Tight Bounds for Randomized Load Balancing on Arbitrary Network Topologies

Thomas Sauerwald, He Sun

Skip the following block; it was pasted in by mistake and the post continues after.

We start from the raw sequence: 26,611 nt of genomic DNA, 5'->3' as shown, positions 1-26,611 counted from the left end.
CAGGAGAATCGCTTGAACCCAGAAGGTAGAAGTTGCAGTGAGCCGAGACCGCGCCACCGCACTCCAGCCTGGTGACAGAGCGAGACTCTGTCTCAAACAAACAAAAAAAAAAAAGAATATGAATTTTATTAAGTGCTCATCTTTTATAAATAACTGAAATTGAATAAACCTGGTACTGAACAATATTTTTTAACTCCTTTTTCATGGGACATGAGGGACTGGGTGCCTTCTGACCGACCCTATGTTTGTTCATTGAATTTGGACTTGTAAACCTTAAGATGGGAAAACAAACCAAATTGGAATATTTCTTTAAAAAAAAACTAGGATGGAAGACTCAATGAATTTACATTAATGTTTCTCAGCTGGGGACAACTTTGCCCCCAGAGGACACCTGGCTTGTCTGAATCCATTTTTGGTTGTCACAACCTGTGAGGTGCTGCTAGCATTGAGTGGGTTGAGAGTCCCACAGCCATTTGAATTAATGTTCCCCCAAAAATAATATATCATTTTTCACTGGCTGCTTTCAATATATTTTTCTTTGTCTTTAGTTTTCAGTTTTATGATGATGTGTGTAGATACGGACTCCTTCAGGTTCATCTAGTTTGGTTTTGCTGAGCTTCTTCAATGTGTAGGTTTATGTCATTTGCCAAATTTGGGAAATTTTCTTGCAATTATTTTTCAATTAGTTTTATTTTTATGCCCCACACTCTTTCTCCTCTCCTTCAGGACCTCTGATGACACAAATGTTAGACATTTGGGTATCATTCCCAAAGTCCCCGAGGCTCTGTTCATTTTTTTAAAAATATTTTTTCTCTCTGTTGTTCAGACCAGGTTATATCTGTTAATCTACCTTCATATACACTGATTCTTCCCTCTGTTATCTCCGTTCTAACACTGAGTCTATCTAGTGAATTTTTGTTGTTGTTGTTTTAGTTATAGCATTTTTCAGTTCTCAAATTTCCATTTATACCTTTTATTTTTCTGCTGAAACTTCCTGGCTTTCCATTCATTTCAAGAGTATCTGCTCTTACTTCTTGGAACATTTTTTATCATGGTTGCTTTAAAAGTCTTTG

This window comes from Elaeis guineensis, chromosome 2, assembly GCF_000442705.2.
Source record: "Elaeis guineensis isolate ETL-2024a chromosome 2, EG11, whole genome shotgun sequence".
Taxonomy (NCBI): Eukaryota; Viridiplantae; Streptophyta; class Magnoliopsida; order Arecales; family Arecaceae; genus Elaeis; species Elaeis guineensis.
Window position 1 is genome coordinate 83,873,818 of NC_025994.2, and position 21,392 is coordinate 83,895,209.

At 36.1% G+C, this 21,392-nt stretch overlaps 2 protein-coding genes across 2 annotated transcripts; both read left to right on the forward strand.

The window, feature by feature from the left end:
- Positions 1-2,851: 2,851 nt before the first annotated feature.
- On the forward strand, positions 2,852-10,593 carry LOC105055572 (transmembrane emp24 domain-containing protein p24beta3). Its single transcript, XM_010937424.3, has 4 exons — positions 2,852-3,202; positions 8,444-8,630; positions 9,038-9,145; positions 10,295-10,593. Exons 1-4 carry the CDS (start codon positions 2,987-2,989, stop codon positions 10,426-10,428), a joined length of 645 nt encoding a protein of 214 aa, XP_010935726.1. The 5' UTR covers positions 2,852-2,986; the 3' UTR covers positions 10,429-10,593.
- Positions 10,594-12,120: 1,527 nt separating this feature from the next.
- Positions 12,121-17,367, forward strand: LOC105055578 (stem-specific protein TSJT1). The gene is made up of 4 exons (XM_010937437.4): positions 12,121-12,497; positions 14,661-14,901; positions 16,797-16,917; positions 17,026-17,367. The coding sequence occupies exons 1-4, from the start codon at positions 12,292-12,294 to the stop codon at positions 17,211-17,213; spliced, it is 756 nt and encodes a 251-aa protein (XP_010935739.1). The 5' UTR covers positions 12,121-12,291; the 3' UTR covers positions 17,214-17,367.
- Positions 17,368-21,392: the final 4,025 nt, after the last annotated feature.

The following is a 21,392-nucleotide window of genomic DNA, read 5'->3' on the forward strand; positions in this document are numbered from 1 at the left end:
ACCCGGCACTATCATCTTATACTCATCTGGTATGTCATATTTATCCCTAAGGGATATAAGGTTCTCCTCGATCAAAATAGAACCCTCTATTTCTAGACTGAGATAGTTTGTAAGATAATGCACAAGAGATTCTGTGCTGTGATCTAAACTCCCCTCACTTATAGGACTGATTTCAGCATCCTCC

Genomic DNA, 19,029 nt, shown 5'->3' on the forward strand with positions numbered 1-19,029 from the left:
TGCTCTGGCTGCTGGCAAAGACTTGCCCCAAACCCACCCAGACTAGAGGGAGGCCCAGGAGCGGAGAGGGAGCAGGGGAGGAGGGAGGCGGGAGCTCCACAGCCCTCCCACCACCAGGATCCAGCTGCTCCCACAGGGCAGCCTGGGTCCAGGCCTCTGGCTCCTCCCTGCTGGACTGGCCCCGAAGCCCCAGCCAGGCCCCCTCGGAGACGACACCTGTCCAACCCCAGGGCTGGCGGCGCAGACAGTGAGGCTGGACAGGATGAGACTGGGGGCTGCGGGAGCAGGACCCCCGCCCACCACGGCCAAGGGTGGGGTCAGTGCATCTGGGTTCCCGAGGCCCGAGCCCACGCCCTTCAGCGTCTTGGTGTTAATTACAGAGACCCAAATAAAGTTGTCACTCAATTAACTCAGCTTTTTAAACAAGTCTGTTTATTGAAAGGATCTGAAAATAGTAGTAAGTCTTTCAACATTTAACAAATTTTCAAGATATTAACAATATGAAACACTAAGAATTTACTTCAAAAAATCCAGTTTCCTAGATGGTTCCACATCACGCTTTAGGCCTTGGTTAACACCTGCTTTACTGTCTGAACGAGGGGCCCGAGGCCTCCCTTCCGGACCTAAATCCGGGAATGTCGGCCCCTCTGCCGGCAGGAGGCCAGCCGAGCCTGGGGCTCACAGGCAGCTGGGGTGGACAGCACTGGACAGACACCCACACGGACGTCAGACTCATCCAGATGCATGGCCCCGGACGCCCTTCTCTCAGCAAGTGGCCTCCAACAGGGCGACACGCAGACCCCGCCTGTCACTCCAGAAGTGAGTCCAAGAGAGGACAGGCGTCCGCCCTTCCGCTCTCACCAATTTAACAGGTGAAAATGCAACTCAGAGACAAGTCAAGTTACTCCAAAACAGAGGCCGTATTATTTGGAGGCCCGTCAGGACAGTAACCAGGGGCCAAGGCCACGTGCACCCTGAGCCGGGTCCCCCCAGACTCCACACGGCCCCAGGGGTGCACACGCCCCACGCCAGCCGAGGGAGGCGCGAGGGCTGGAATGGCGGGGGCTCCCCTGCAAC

We consider the problem of balancing load items (tokens) in networks. Starting with an arbitrary load distribution, we allow nodes to exchange tokens with their neighbors in each round. The goal is to achieve a distribution where all nodes have nearly the same number of tokens. For the continuous case where tokens are arbitrarily divisible, most load balancing schemes correspond to Markov chains, whose convergence is fairly well-understood in terms of their spectral gap. However, in many applications, load items cannot be divided arbitrarily, and we need to deal with the discrete case where the load is composed of indivisible tokens. This discretization entails a non-linear behavior due to its rounding errors, which makes this analysis much harder than in the continuous case. We investigate several randomized protocols for different communication models in the discrete case. As our main result, we prove that for any regular network in the matching model, all nodes have the same load up to an additive constant in (asymptotically) the same number of rounds as required in the continuous case. This generalizes and tightens the previous best result, which only holds for expander graphs, and demonstrates that there is almost no difference between the discrete and continuous cases. Our results also provide a positive answer to the question of how well discrete load balancing can be approximated by (continuous) Markov chains, which has been posed by many researchers.

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